Posts Tagged “Maori Trustee”
16 December 2011
Applications for new Young Māori Trainee/Cadet Award now open
A new competition for young Māori working in agriculture has been introduced as part of the Ahuwhenua Trophy BNZ Māori Excellence in Farming Award in 2012. The inaugural 2012 Award is for the Young Māori Dairy Trainee/Cadet of the Year.
AgITO’s Strategic Relations Manager, Peter MacGregor, is encouraging talented young Māori working in the dairy industry to enter the competition. He says young people of Māori descent working on farms throughout the country are eligible to enter and interest has already been strong.
“The award was created to recognise the achievements of young Māori in farming and to promote and profile farming as a career of choice and of the future,” Peter says. “In my role as a judge of the Ahuwhenua Trophy I have observed the passion our young people have for their career and their commitment to growing the productivity of the farm and the sustainable maintenance of the whenua. This award will help to raise the profile of Māori in farming in this country.”
The award was announced at the Ahuwhenua Trophy Awards ceremony on Friday 3 June this year by the Minister of Māori Affairs, Hon Dr Pita Sharples and has been developed with the support of the Māori Trustee, AgITO, and Te Puni Kokiri. The Award is primarily resourced by the Maori Soldiers Fund administered by the Māori Trustee.
Entrants must be between 16 and 25 years old as at 31 December 2011, currently employed on a dairy farm, of Māori descent (they must provide confirmation of whakapapa signed off by a Kaumātua) and currently enrolled in or have completed within the last year a National Certificate in Agriculture (Level 3) or higher.
The new award aims to encourage young Māori into leadership roles, encourage personal development and growth and recognise outstanding achievement and excellence in Māori farming. The winner of the first Young Māori Trainee/Cadet Award will be announced at the Ahuwhenua Trophy awards ceremony on 8 June next year.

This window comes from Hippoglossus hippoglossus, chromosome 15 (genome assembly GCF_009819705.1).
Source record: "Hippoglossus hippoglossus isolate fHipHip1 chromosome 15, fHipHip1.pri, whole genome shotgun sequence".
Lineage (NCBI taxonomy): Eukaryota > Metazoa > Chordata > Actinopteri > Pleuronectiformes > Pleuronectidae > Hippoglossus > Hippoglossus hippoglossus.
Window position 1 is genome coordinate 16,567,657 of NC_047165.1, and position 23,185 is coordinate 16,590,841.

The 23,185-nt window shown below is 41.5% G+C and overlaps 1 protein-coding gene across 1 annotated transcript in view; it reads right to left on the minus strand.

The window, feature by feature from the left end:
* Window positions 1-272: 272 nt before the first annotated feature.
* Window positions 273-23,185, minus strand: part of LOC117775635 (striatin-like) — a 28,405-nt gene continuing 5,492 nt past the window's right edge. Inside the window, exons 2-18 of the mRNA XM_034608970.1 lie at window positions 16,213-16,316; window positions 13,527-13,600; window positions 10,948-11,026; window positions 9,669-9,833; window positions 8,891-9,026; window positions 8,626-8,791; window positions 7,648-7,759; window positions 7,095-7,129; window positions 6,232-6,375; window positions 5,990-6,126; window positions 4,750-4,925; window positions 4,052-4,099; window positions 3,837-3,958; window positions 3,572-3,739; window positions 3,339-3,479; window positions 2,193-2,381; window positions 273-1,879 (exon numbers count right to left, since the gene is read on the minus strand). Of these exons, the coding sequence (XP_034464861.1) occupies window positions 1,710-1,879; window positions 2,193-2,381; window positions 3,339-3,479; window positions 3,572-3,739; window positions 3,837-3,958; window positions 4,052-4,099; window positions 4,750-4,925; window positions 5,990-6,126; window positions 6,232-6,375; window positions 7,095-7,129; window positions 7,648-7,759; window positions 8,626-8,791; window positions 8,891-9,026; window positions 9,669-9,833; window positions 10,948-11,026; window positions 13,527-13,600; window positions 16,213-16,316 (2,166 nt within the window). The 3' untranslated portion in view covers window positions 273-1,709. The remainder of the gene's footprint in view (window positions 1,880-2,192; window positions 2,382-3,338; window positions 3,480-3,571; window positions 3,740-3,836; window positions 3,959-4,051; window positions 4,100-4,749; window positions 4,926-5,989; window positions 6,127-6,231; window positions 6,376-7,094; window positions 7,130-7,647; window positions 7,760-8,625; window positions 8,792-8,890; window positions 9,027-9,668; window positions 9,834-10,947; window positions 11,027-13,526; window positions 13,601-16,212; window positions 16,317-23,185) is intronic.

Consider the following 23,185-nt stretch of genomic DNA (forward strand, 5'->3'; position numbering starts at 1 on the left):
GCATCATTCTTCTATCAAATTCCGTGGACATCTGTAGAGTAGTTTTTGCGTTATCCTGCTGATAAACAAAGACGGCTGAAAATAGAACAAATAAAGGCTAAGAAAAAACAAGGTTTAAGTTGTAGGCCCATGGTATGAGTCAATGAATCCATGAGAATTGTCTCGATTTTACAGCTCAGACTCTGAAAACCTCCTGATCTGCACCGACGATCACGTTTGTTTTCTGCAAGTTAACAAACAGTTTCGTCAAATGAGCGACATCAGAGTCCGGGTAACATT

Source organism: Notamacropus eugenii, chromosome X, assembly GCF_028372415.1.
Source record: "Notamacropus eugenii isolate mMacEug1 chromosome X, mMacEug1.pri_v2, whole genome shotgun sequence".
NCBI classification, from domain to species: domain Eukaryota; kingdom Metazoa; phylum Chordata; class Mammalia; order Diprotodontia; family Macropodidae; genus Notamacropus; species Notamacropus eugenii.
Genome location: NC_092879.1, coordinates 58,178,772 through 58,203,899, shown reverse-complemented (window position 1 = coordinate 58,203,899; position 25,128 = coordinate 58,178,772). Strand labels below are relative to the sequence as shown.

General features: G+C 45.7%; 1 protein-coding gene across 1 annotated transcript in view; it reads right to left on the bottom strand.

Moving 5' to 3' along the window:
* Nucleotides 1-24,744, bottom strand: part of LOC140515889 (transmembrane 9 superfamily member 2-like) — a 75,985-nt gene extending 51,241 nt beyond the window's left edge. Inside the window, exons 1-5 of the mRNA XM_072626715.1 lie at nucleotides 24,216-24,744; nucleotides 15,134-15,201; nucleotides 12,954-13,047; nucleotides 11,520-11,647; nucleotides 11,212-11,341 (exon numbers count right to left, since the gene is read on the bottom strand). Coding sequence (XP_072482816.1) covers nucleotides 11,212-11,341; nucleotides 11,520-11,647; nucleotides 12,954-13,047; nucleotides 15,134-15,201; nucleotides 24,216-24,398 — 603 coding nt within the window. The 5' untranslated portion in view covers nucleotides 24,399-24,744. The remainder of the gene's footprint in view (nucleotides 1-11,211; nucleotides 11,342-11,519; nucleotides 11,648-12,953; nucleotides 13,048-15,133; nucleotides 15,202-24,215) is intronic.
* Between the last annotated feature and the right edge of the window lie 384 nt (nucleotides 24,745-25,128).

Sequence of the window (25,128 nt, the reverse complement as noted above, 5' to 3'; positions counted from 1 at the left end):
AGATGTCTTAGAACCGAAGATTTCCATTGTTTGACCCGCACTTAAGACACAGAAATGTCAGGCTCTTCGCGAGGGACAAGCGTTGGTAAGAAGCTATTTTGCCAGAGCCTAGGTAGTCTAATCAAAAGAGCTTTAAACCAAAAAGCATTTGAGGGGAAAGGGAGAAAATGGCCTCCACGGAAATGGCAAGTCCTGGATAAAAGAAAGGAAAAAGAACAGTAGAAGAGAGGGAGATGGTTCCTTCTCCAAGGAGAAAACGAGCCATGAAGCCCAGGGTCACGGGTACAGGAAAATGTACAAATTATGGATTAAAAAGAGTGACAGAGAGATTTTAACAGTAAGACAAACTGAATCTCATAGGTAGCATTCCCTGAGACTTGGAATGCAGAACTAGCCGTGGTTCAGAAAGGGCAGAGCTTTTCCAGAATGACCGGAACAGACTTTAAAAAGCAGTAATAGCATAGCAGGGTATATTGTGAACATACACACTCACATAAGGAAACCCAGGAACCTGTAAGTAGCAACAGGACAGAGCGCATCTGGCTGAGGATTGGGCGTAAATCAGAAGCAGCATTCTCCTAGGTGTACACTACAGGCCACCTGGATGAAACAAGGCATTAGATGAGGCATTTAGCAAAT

“Entry is also open to the 2012 Ahuwhenua Trophy – BNZ Māori Excellence in Farming Competition,” Peter says. “This year it’s the turn of Māori Dairy farmers to accept the challenge and test themselves against some of the best dairy farmers in Aotearoa.”
Applications for the Young Māori Trainee/Cadet award are open until 29 February 2012. For more information and to download an application form, please visit http://www.ahuwhenuatrophy.Māori.nz or see www.agito.ac.nz.
The Ahuwhenua Trophy is the premier award for Māori in agriculture. It acknowledges and celebrates business excellence in the New Zealand pastoral sector and is open to Māori farming properties either owned individually, or managed by Māori Trusts and Incorporations in New Zealand . Entries for the Ahuwhenua Trophy competition close on 27 January, 2012.
BNZ is the Platinum Sponsor for the Award. Gold sponsors are Fonterra, Dairy NZ and Te Puni Kokiri. Silver sponsors are AgResearch, AgITO, PGG Wrightson and Ballance Agri-Nutrients. Bronze sponsors are Ministry of Agriculture and Forestry, Allflex, AFFCO, BDO, Māori Trustee, LIC and Re:Gen. Sponsor support will also be supplied by Tohu Wines, Landcorp, Agrecovery and Ecolab.
Agriculture ITO (AgITO) provides leadership in education and training, develops national qualifications, maintains national standards and provides on-going support for their trainees and employers. AgITO training is subsidised by industry and Government. For more information on our qualifications, please visit www.agito.ac.nz.
The Maori Trustee is making changes to the way the government body is being run.
The organisation, which administers and leases Maori land, has appointed a four-strong advisory board – with backgrounds in finance, land management, and governance.
They include Wally Stone – the businessman who helped set up Whale Watch Kaikoura.
Trustee Jamie Tuuta says the team will act as a sounding board, to test and help develop strategy.
He says up until now he’s essentially been acting as board and chief executive, and he thinks it’s vitally important there’s a level above him.
The other Advisory Board members are Roger Pikia, Te Arawa Group Holdings chief executive and experienced directors Keith Sutton and Mark Tume.
The first majority Maori owned milk powder plant has been officially opened at Mokai near Taupo.
The plant has been set up by Miraka and its chairman, Kingi Smiler, says the project is the result of a unique alliance of Maori trusts with significant land assets and farming operations.